Article

Inflammatory markers and the risk of coronary heart disease in men and women.

Department of Epidemiology, Harvard School of Public Health, Boston, MA 02115, USA.
New England Journal of Medicine (Impact Factor: 54.42). 12/2004; 351(25):2599-610. DOI: 10.1056/NEJMoa040967
Source: PubMed

ABSTRACT Few studies have simultaneously investigated the role of soluble tumor necrosis factor alpha (TNF-alpha) receptors types 1 and 2 (sTNF-R1 and sTNF-R2), C-reactive protein, and interleukin-6 as predictors of cardiovascular events. The value of these inflammatory markers as independent predictors remains controversial.
We examined plasma levels of sTNF-R1, sTNF-R2, interleukin-6, and C-reactive protein as markers of risk for coronary heart disease among women participating in the Nurses' Health Study and men participating in the Health Professionals Follow-up Study in nested case-control analyses. Among participants who provided a blood sample and who were free of cardiovascular disease at baseline, 239 women and 265 men had a nonfatal myocardial infarction or fatal coronary heart disease during eight years and six years of follow-up, respectively. Using risk-set sampling, we selected controls in a 2:1 ratio with matching for age, smoking status, and date of blood sampling.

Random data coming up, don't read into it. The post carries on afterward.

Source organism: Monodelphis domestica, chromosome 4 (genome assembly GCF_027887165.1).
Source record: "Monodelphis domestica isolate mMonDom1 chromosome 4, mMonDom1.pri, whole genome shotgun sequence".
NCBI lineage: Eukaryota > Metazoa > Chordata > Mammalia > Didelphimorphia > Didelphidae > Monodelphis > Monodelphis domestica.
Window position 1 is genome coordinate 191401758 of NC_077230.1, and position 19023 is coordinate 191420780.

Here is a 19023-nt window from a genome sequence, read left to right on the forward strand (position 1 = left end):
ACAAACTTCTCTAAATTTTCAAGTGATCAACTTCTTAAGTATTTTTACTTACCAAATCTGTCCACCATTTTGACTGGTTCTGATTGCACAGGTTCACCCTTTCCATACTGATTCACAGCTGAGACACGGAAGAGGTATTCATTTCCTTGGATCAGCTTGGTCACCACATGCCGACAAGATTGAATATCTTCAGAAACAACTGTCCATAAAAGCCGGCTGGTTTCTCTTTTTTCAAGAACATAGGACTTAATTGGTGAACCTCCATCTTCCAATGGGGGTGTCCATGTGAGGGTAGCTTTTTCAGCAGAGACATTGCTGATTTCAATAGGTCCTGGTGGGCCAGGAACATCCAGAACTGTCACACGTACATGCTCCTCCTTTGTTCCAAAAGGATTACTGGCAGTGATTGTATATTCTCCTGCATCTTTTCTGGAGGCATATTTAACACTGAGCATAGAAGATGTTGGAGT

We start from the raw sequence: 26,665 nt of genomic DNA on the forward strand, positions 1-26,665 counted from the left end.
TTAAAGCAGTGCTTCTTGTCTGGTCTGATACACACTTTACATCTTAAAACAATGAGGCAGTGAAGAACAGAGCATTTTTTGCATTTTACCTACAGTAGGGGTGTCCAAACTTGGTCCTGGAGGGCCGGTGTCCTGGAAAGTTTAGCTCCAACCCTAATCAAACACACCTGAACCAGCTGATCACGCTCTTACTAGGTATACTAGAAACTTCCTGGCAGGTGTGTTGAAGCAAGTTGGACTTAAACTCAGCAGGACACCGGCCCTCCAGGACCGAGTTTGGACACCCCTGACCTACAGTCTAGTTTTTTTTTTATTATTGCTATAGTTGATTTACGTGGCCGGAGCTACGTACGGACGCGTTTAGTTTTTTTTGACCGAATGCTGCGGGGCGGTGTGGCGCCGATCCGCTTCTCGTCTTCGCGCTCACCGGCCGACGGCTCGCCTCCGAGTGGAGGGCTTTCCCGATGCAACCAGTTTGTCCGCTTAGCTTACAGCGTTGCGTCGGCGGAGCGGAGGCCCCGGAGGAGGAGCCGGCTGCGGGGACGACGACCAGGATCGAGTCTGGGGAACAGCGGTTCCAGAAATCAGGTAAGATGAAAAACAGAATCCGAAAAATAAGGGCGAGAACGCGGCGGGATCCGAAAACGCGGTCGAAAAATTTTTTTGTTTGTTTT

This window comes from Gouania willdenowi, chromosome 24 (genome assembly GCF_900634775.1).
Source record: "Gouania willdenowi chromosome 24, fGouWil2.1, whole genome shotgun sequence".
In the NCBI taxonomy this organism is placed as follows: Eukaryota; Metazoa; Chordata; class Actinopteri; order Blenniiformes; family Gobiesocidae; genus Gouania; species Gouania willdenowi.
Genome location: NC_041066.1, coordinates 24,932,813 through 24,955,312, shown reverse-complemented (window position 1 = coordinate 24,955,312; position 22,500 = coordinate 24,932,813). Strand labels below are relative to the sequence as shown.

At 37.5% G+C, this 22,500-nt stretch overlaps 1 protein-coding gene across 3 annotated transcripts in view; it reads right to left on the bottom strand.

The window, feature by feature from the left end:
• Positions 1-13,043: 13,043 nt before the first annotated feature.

After adjustment for matching factors, high levels of interleukin-6 and C-reactive protein were significantly related to an increased risk of coronary heart disease in both sexes, whereas high levels of soluble TNF-alpha receptors were significant only among women. Further adjustment for lipid and nonlipid factors attenuated all associations; only C-reactive protein levels remained significant. The relative risk among all participants was 1.79 for those with C-reactive protein levels of at least 3.0 mg per liter, as compared with those with levels of less than 1.0 mg per liter (95 percent confidence interval, 1.27 to 2.51; P for trend <0.001). Additional adjustment for the presence or absence of diabetes and hypertension moderately attenuated the relative risk to 1.68 (95 percent confidence interval, 1.18 to 2.38; P for trend = 0.008).
Elevated levels of inflammatory markers, particularly C-reactive protein, indicate an increased risk of coronary heart disease. Although plasma lipid levels were more strongly associated with an increased risk than were inflammatory markers, the level of C-reactive protein remained a significant contributor to the prediction of coronary heart disease.

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May 28, 2014